As 2019 draws to a close, it’s time to start looking ahead to 2020.
In the real estate market, conditions next year will be much like they were this year. Key characteristics will include low mortgage rates, rising home sales and increasing home prices.
These predictions come from Lawrence Yun, chief economist of the National Association of Realtors, who recently presented his 2019-2020 housing forecast at the annual Realtors conference in San Francisco.
For 2019 as a whole, he expects a 9% increase in new home sales nationwide, a 1% increase in existing sales, median price growth of 4.3% and an average of 4% for a 30-year fixed-rate mortgage.
For 2020, his forecast looks similar except Yun expects even lower interest rates to create more momentum for housing sales. Yun predicts U.S. new home sales will increase 11% while existing sales will rise 4%. Prices should go up 3.6%, and mortgage rates should average 3.8%.
“New and existing-home sales are expected to increase,” he said. “Every state is creating jobs. Some states are doing it faster than others, but we see job creation in every state. That and lower mortgage rates are helping first-time buyers get into the market.”
The decline in mortgage rates this summer was especially helpful for first-time buyers who are more sensitive to changes in mortgage rates compared to repeat buyers.
For the economy as a whole, Yun thinks there will be no recession in 2020. Provided that there isn’t a major trade war with China, the U.S. economy should grow just under 2% in 2020, he says. In fact, Yun says, GDP could grow as much as 3%. The economy should create 1.5 million jobs next year, which will support the housing market.
Yun says real estate conditions are looking better today compared to one year ago. That’s because 12 months ago, interest rates were around 5% and were pushing buyers out of the market. As interest rates declined over the summer, home sales subsequently rebounded.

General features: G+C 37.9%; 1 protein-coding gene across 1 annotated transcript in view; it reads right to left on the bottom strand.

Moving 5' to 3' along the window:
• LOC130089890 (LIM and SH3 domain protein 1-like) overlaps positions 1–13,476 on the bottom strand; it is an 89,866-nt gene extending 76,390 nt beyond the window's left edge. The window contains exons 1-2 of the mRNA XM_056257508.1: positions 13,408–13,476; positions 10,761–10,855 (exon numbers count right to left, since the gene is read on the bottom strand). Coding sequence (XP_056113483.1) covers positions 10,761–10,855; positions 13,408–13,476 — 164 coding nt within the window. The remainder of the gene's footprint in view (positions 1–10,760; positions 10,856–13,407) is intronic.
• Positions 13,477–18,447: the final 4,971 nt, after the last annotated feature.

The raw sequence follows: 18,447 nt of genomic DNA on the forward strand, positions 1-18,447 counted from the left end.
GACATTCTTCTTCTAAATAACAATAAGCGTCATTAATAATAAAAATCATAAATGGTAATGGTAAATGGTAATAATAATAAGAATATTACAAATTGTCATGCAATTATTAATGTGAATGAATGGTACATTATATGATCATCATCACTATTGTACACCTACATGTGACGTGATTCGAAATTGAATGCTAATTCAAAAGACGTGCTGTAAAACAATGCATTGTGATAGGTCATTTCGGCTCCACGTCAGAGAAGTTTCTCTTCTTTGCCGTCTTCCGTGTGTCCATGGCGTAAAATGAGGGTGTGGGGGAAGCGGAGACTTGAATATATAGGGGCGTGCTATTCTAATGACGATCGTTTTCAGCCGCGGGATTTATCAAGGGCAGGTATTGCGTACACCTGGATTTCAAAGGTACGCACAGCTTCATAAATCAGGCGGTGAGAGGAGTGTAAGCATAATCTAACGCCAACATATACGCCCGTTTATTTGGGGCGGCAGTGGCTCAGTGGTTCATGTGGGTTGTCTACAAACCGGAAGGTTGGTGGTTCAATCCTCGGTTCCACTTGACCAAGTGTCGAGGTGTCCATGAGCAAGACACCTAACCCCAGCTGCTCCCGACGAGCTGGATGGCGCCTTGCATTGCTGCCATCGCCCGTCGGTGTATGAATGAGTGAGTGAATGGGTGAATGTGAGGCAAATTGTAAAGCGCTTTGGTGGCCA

While Yun expects interest rates to average less than 4% in 2020, he discussed several economic factors that could potentially push them up including mortgage finance reform, inflation and the national debt.
First, it will be important that Congress include some kind of government guarantee as it works to reform Fannie Mae and Freddie Mac, companies that provide market liquidity by buying and selling mortgages. Without a government guarantee, rates could increase and stability in the mortgage market could be disrupted.
“Interest rates will remain low, as long as we have government backing of mortgage-backed securities,” Yun said.
The second worry is inflation.
“Mortgage rates may increase as inflation kicks in and economic activity markedly picks up,” Yun said.
While overall inflation is currently under the Federal Reserve’s target range, the housing component of inflation is running much higher than normal. Large increases in the cost of housing could push up overall inflation. As inflation rises and the dollar has less purchasing power, lenders will charge more for their loans.
Yun attributes the high inflation in home prices to the housing shortage — the result of underbuilding over the last 10 years.
Finally, the national deficit will also play a role in mortgage rates, depending on how attractive U.S. debt remains to the other countries that buy it.
Even though there are some risks that mortgage rates will increase next year, Yun is optimistic they’ll stay low and support a favorable outlook for the housing market.
“We will not have a recession, and will see a baseline growth rate of 1.5% for 2020,” he said.
To learn more about what real estate conditions to expect in your own area, contact a Northern Wasatch Realtor. Find one at NWAOR.com.
Robert Bolar is president of the Northern Wasatch Association of Realtors.